The Associated Students of the University of La Verne hope to increase campus communication through scheduling town meetings, and the group plans to propose transforming La Verne into a wet campus.
ASULV President Nick Sloot and staff spent the summer coming up with ways to increase communication between faculty and students.
One idea is to hold a town meeting, which would increase direct contact between the two groups.
“Over the summer President (Devorah) Lieberman and I worked hard and came up with this town meeting idea,” Sloot said.
According to Sloot, the meeting would consist of multiple faculty members from different departments coming together to address student issues.
“This meeting will help students get their questions answered right away from the faculty instead of waiting and getting no response,” Sloot said.
For example, if students have a question about starting a new club on campus, the meeting would allow them to get such information from the appropriate faculty member.
ASULV Vice President Ava Jahanvash is a strong proponent of the town meeting idea.
“The goal of the town hall meeting is to put students in direct contact with the faculty and administration to address any issues they may have.” Jahanvash said.
“What can happen is that the students do not know where to go or who to contact with their issues. This meeting should eliminate that problem.”
ASULV is committed to helping students with their needs and concerns.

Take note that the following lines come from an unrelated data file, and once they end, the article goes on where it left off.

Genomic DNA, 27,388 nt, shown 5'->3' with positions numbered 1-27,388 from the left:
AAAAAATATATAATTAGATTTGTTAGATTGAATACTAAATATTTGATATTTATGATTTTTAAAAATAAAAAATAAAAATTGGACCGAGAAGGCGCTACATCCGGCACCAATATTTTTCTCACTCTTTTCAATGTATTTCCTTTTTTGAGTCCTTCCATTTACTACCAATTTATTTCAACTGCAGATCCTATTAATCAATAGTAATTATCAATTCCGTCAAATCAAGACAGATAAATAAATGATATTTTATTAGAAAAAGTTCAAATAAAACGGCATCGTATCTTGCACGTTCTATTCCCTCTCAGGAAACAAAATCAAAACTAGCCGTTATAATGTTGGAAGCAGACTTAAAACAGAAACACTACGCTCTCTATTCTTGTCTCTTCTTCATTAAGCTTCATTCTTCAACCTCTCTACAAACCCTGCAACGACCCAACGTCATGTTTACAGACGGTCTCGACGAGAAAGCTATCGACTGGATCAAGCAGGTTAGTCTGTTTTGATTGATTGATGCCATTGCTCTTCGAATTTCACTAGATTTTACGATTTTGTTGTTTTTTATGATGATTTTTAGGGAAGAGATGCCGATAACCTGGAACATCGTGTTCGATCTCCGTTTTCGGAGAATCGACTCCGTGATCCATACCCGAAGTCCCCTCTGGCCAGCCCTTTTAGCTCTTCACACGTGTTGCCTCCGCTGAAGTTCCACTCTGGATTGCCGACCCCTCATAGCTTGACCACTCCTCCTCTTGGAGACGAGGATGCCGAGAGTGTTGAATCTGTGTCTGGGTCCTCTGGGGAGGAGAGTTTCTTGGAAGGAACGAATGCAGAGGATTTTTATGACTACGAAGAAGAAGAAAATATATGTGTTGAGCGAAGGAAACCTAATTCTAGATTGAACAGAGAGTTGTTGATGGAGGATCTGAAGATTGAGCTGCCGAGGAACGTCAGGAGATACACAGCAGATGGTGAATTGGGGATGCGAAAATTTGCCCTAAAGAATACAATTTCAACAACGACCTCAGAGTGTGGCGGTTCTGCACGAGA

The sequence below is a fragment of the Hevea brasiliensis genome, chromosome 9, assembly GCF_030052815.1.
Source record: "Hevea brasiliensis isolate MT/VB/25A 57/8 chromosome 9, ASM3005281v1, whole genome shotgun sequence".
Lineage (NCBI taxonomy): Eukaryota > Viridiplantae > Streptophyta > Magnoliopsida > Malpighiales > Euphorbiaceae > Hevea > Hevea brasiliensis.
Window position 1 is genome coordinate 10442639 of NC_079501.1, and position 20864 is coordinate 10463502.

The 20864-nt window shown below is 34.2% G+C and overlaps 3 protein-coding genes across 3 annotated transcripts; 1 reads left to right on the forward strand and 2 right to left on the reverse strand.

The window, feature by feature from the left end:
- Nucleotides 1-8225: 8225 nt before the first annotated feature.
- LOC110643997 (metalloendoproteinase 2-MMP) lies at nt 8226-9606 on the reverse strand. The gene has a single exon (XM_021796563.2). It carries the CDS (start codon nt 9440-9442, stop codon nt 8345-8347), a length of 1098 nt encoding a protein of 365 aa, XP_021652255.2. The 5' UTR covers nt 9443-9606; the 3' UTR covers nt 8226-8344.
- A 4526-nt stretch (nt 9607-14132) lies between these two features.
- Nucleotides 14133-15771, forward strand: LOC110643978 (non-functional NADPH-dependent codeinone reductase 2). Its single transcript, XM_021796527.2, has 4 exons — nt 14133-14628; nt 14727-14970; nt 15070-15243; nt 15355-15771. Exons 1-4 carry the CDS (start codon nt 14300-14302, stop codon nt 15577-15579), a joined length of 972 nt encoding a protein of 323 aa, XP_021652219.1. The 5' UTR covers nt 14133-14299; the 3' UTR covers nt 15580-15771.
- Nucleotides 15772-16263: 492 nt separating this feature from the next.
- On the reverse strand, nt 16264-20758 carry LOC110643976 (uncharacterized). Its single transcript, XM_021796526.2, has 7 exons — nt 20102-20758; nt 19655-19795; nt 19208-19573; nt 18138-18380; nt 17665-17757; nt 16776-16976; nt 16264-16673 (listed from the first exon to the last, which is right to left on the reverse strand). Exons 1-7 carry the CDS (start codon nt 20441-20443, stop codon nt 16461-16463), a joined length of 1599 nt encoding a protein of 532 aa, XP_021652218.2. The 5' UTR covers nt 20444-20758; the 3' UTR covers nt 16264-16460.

“As the student government, it is our goal to help students communicate their needs and help solve those issues,” Jahanvash said.
ASULV believes a town meeting would do just that.
The first proposed town meeting is set for late October.
Sloot is also looking into the process of turning the University into a wet campus.
ASULV, with Sloot in the lead, have plans to see if this change would be beneficial to the University.
Sloot plans to contact approximately 25 surrounding schools similar to La Verne and see what their alcohol policy is.
“The type of schools I would look at are like the Claremont Colleges and Cal Lutheran,” Sloot said.
“I feel that making small steps towards becoming a wet campus is a good thing because students of age can drink more responsibly,” ASULV Vice President of Communications Jenae Hodges said.
“It will also reduce the amount of students drinking and driving.”
After Sloot and ASULV are finished researching and collecting data about becoming a wet campus, they are going to propose a plan to the University.
“At the end of this year we should have a proposal on a recommendation for changes to the University alcohol policy,” Sloot said.
Sloot also said that students must know that this policy will take time to change.
“It takes baby steps to become a wet campus,” Sloot said.
John Bottala can be reached at email@example.com.